Crushing, heavy, and powerfully organic…
Review by Allan Jones
Release Date: 7 August 2015
I can still remember the first time I ever heard Fear Factory – the thundering impact of their industrial death metal has stayed with me ever since. The visceral, crushingly heavy sound was like nothing I’d ever heard before, and the way Burton C. Bell used his voice as a battering ram through the verses only to give way to the soaring choruses was revelatory. It horrifies me to think that was twenty two years ago this year.
Still, when I heard that a new album was on the way, I was intrigued. Could they recapture those earlier glories? Were they still relevant in a metal scene that has since discovered 7-string guitars and digital recording to capture the ridiculously low tunings that became fashionable in their wake? Had the hordes of nu-metal growly/clean vocals and the increasingly common use of programming to produce hard-hitting drum-and-bass and dubstep that followed in their footsteps stolen their thunder?
Judging by the likes of ‘Protomech’, Fear Factory certainly think not. Their trademark digitised machine-like drumming is still present, and Dino Cazares still manages to sound like a very angry machine that learned to play the guitar and was busy trying to kill everything with the resulting soundwaves. The drumming isn’t quite so cleanly digital – this time around, they’ve brought in Mike Heller to play on some of them, giving a slightly more organic feel in places. Can I tell the difference? I’m not really sure – Heller still sounds metronomically accurate and suitably clinical to me. This could be due to post-processing to digitally enhance his work, but it really doesn’t matter – Fear Factory were always about that organic/mechanical hybridisation and blurring those lines, so they fits that bill perfectly. They’ve also brought in Tony Campos on bass, too, to thicken out their already monstrous sound.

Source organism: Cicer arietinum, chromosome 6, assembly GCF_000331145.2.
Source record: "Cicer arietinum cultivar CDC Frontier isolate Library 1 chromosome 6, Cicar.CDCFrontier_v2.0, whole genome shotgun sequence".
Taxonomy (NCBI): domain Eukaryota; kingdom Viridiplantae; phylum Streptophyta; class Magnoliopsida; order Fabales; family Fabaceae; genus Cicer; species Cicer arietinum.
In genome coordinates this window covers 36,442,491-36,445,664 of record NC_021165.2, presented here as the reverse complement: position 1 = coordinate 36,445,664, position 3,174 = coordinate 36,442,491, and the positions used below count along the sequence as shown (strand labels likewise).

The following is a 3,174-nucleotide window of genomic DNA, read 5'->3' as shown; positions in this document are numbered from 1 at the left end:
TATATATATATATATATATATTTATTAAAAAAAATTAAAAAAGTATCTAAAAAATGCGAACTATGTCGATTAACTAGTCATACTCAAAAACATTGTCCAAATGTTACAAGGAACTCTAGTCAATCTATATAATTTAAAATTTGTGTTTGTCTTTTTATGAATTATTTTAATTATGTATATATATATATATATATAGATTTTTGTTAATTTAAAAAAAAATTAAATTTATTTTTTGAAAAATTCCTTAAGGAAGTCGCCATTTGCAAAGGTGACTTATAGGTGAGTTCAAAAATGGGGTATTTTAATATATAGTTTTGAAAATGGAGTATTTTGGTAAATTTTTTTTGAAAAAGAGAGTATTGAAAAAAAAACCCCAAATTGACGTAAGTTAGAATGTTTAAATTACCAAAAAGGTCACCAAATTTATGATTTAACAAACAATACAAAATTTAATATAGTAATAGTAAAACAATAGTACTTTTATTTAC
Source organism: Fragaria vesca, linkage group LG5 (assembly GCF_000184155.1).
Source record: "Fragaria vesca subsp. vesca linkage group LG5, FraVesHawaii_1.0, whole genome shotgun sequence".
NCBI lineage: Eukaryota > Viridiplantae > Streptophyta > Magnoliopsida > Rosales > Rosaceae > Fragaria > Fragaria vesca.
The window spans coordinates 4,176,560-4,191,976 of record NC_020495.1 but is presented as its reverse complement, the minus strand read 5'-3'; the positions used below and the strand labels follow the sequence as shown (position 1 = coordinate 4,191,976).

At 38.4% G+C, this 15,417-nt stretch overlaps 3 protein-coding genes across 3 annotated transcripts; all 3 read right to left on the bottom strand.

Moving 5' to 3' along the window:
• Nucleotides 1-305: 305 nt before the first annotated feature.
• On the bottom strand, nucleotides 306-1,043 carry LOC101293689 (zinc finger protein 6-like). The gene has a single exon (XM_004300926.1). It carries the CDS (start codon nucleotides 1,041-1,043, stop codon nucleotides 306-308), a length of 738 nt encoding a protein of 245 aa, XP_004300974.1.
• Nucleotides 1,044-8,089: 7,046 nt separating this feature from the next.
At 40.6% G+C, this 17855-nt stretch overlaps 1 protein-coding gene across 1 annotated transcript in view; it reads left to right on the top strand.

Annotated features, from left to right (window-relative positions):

The entertaining science-fiction/technology conceit is still there, too, and Bell’s lyrics still strive for the blend of human and machine that gave their earlier albums a playful framework. There’s even the obligatory random manufacturing/electronics terms used for song titles, too. ‘Expiration Date’ captures this sentimentality perfectly, with cute little quotes from Blade Runner inserted alongside a beautifully melodic vocal and leaves you with the impression that the organic is just as important to the album as the mechanical.
Taken in isolation, it’s a great album. However, compared to Demanufacture or Obsolete, damn near anything will suffer. The production on the new album doesn’t help – it’s nowhere near as clean and crisp, and while it lends a more organic feel to the album, it comes at the expense of the crunch and impact of the rhythm section, and of the clarity of the guitar work. I suspect that analytical headphones might not be the best option.
But in all honesty, that’s really being picky as hell, because it’s a struggle to find things to complain about. It’s still crushing and heavy and powerful, but now there’s also a softer, organic side coming through, too, exposing the craft without losing the impact. Ultimately, this album is a perfect example of everything that Fear Factory are about – and that many bands are still trying to catch up to two decades later. If you were a fan back in the day, you’ll enjoy this. And if not? Give it a listen, because even now there’s no-one that sounds quite like Fear Factory.
8 out of 10
- Autonomous Combat System
- Soul Hacker
- Church Of Execution
- Battle For Utopia
- Expiration Date